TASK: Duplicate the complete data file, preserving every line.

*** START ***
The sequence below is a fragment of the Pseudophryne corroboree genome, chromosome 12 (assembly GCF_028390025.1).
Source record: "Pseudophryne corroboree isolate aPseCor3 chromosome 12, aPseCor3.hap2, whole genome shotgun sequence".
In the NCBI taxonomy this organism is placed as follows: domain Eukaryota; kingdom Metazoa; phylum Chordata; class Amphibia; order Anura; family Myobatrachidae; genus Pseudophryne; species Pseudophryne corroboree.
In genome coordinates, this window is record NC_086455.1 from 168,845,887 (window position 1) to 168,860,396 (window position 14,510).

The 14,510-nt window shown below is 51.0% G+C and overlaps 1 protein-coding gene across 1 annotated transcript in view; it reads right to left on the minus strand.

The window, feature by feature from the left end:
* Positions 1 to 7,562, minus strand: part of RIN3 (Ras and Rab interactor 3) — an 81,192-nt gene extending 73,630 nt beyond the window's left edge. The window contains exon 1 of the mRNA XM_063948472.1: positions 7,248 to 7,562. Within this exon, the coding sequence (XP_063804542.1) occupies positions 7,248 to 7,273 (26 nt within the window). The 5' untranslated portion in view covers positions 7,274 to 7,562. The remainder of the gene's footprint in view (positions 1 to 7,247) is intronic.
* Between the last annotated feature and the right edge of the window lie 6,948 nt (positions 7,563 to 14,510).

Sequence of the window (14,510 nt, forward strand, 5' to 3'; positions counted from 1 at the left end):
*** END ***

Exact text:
The sequence below is a fragment of the Pseudophryne corroboree genome, chromosome 12 (assembly GCF_028390025.1).
Source record: "Pseudophryne corroboree isolate aPseCor3 chromosome 12, aPseCor3.hap2, whole genome shotgun sequence".
In the NCBI taxonomy this organism is placed as follows: domain Eukaryota; kingdom Metazoa; phylum Chordata; class Amphibia; order Anura; family Myobatrachidae; genus Pseudophryne; species Pseudophryne corroboree.
In genome coordinates, this window is record NC_086455.1 from 168,845,887 (window position 1) to 168,860,396 (window position 14,510).

The 14,510-nt window shown below is 51.0% G+C and overlaps 1 protein-coding gene across 1 annotated transcript in view; it reads right to left on the minus strand.

The window, feature by feature from the left end:
* Positions 1 to 7,562, minus strand: part of RIN3 (Ras and Rab interactor 3) — an 81,192-nt gene extending 73,630 nt beyond the window's left edge. The window contains exon 1 of the mRNA XM_063948472.1: positions 7,248 to 7,562. Within this exon, the coding sequence (XP_063804542.1) occupies positions 7,248 to 7,273 (26 nt within the window). The 5' untranslated portion in view covers positions 7,274 to 7,562. The remainder of the gene's footprint in view (positions 1 to 7,247) is intronic.
* Between the last annotated feature and the right edge of the window lie 6,948 nt (positions 7,563 to 14,510).

Sequence of the window (14,510 nt, forward strand, 5' to 3'; positions counted from 1 at the left end):